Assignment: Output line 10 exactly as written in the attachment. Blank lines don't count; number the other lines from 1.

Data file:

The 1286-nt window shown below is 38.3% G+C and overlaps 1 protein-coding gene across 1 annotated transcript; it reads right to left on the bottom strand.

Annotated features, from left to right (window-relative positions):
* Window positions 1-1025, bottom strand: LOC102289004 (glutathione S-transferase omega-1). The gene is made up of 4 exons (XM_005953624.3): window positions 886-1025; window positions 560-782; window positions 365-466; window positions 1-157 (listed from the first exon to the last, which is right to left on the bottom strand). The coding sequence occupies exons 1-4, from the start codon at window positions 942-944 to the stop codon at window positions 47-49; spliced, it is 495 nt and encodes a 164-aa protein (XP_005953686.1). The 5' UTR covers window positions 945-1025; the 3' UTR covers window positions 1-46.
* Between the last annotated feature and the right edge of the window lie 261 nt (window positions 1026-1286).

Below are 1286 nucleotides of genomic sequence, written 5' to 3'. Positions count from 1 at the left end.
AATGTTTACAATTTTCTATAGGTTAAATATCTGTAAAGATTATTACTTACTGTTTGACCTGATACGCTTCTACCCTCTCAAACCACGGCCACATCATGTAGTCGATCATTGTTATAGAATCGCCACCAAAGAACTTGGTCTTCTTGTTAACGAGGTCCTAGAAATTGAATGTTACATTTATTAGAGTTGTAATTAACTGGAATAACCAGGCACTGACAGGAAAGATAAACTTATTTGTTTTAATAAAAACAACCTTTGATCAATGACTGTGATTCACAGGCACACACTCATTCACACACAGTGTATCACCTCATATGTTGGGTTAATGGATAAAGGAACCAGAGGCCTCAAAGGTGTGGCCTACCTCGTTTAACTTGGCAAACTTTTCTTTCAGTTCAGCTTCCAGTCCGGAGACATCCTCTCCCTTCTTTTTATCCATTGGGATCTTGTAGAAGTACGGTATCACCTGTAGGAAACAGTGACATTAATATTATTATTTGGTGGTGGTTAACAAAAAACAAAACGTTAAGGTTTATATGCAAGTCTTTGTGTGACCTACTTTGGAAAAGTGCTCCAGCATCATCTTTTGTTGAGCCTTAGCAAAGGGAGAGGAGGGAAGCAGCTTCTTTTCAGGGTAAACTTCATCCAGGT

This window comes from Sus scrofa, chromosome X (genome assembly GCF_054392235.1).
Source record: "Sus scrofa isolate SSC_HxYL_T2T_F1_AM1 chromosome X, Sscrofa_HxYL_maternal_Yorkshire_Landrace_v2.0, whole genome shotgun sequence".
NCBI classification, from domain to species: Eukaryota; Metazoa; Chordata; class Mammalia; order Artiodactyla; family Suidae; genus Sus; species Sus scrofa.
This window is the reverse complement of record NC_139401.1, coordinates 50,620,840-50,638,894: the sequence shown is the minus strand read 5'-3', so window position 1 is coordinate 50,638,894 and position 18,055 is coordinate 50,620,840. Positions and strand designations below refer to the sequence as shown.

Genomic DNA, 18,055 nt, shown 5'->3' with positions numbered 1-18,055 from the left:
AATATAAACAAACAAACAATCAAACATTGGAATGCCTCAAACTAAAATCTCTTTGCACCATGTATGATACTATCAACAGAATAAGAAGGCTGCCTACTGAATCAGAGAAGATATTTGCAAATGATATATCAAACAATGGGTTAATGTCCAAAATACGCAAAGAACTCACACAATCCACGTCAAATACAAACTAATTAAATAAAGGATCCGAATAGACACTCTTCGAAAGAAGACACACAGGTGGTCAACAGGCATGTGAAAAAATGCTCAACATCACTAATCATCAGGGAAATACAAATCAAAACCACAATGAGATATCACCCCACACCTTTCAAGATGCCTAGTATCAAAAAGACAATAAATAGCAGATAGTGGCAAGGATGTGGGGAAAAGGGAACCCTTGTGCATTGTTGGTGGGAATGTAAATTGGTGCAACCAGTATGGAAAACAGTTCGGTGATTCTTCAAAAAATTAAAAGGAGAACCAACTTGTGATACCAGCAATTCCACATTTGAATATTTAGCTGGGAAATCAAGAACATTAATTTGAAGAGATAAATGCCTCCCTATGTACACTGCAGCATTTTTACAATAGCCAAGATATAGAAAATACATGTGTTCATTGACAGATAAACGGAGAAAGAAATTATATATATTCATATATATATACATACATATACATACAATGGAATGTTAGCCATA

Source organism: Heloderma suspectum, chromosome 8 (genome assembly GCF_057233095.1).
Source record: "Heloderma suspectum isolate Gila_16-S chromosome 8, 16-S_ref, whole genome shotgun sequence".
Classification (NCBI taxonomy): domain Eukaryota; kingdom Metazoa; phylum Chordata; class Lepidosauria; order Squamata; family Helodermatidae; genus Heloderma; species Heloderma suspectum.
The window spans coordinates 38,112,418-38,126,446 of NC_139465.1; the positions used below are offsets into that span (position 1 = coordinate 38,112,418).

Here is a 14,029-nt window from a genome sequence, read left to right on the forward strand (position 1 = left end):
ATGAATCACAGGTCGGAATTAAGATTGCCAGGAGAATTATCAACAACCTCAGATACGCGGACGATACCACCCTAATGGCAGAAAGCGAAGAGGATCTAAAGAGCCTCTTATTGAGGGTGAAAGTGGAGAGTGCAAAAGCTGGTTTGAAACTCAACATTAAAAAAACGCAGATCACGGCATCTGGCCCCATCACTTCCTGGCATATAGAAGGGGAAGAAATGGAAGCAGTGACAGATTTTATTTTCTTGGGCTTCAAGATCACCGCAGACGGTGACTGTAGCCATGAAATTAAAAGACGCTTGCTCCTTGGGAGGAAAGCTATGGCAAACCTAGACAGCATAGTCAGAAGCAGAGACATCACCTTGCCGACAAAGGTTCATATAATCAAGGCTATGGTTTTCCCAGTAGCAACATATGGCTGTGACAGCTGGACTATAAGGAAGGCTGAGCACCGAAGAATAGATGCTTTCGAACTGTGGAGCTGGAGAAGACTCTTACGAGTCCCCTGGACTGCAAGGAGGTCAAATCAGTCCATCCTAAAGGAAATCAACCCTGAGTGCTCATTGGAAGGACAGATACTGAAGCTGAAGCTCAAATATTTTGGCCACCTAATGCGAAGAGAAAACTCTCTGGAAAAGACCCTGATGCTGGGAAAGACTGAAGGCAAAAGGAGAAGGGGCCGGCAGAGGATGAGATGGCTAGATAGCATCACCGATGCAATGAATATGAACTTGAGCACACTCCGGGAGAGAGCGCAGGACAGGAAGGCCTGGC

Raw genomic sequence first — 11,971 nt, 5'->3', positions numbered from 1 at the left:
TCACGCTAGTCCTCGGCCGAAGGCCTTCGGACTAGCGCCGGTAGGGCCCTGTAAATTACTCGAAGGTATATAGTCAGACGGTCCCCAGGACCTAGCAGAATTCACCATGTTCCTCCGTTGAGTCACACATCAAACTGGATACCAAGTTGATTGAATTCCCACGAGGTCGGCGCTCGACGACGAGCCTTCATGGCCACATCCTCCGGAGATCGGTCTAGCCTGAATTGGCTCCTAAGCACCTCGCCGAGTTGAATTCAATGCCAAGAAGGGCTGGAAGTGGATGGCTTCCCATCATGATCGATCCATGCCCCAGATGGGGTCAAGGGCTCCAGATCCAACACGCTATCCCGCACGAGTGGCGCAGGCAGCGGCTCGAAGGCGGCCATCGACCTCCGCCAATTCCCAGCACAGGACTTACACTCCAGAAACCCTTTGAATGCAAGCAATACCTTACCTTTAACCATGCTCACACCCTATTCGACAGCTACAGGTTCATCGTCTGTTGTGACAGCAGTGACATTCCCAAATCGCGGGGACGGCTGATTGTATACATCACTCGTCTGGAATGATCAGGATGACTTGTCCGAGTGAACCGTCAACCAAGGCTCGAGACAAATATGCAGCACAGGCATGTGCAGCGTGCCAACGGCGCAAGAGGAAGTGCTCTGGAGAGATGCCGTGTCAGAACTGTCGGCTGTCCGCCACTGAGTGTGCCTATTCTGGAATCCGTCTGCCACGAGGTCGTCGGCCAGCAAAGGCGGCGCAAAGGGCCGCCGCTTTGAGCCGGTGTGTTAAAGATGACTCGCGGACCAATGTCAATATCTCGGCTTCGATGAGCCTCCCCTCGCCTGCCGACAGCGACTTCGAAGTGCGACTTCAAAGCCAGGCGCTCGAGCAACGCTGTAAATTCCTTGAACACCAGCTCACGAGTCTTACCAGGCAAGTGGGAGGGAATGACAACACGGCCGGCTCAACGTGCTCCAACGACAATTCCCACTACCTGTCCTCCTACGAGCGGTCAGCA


This window is the reverse complement of record NC_139401.1, coordinates 50,620,840-50,638,894: the sequence shown is the minus strand read 5'-3', so window position 1 is coordinate 50,638,894 and position 18,055 is coordinate 50,620,840. Positions and strand designations below refer to the sequence as shown.